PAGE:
By Christopher Behnan
DAILY PRESS & ARGUS
Richard Kramer (left) witnessed his brother's descent into drug addiction but didn't seek support as a family member for decades.
Kramer spent a fortune trying to track down his brother, who became addicted to psychedelic drugs during the 1960s and vanished without a trace.
Years later, he sought support for his struggles with his brother's addiction; however, in some ways, it was too late: His brother hasn't been seen in about 20 years.
"I wished I had done it at 30. My life would have been so much better. It's a festering, open sore, and I've gotten tremendous support since — (but) could have gotten that support years earlier," said Kramer, who is a staff member at Brighton Hospital, a drug-treatment facility in Brighton Township.
Kramer advises families on how to attack addictions of loved ones early. Initial help can be sought through school or church social workers, local counseling centers and treatment centers, Kramer said.
Another option is an intervention, or gathering friends and family to confront the addict. The goal of an intervention is twofold: Make the addict confront his or her illness, and convince the addict to enter treatment the same day.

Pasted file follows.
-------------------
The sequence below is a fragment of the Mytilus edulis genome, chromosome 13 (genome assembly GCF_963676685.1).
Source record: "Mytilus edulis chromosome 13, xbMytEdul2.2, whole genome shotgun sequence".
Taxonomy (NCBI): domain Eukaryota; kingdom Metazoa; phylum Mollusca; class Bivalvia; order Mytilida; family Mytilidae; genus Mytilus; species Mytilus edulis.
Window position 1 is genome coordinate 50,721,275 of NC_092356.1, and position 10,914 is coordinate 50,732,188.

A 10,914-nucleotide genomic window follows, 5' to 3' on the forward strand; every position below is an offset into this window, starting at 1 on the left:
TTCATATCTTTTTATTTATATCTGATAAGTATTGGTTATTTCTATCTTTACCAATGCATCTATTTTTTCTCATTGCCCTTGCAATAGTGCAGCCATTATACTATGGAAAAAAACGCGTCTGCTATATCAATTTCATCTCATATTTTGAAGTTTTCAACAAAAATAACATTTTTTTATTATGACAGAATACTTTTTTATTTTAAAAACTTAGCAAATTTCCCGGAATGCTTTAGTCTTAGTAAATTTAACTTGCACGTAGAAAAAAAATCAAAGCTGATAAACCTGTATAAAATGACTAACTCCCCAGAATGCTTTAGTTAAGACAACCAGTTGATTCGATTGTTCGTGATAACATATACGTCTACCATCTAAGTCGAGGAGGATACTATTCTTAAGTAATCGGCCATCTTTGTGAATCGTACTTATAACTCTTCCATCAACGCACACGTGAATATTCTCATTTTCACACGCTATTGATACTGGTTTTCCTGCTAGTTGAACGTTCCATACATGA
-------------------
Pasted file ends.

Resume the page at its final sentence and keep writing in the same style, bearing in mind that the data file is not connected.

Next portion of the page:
Interventions can be done with a professional present, which can be costly, or by family or a friend through a guided process, Kramer said.
The process is 80 percent to 90 percent successful in getting addicts into treatment the same day, Kramer said.
Initial treatment isn't a cure-all, however, which some family members believe at first, he added.
"There may be a little sense of relief, sometimes a false sense of, 'This is going to get fixed during a hospital treatment stay,' when it's a long-term diagnosis and it's a lot of hard work having this young person go to meetings, have a sponsor and take some of that stress off the parents," Kramer said.
The biggest challenge for families is to let loved ones face the consequences of their drug use rather than trying to rescue them from it, Kramer said.
Enabling addiction by coddling users can only "pour gasoline" on addictions, he added.
Contact Daily Press & Argus reporter Christopher Behnan at (517) 548-7108 or at email@example.com.